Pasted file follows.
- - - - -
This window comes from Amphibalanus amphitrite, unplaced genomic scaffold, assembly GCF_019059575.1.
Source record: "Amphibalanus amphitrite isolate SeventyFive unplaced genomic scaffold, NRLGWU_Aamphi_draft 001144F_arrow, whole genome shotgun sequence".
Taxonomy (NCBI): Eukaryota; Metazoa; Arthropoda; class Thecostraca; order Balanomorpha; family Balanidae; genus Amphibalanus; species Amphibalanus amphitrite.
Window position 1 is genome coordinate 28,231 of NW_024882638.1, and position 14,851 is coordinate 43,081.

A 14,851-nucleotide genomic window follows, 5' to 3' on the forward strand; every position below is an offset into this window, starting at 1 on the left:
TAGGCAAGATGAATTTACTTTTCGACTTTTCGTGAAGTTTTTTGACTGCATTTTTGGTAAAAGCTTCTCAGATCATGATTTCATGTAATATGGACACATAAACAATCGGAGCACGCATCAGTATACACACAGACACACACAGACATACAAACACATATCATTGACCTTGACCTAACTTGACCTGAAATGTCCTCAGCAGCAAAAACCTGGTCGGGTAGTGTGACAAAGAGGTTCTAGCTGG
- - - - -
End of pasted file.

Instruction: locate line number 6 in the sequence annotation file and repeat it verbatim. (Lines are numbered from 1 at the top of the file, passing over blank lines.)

TAGGCAAGATGAATTTACTTTTCGACTTTTCGTGAAGTTTTTTGACTGCATTTTTGGTAAAAGCTTCTCAGATCATGATTTCATGTAATATGGACACATAAACAATCGGAGCACGCATCAGTATACACACAGACACACACAGACATACAAACACATATCATTGACCTTGACCTAACTTGACCTGAAATGTCCTCAGCAGCAAAAACCTGGTCGGGTAGTGTGACAAAGAGGTTCTAGCTGG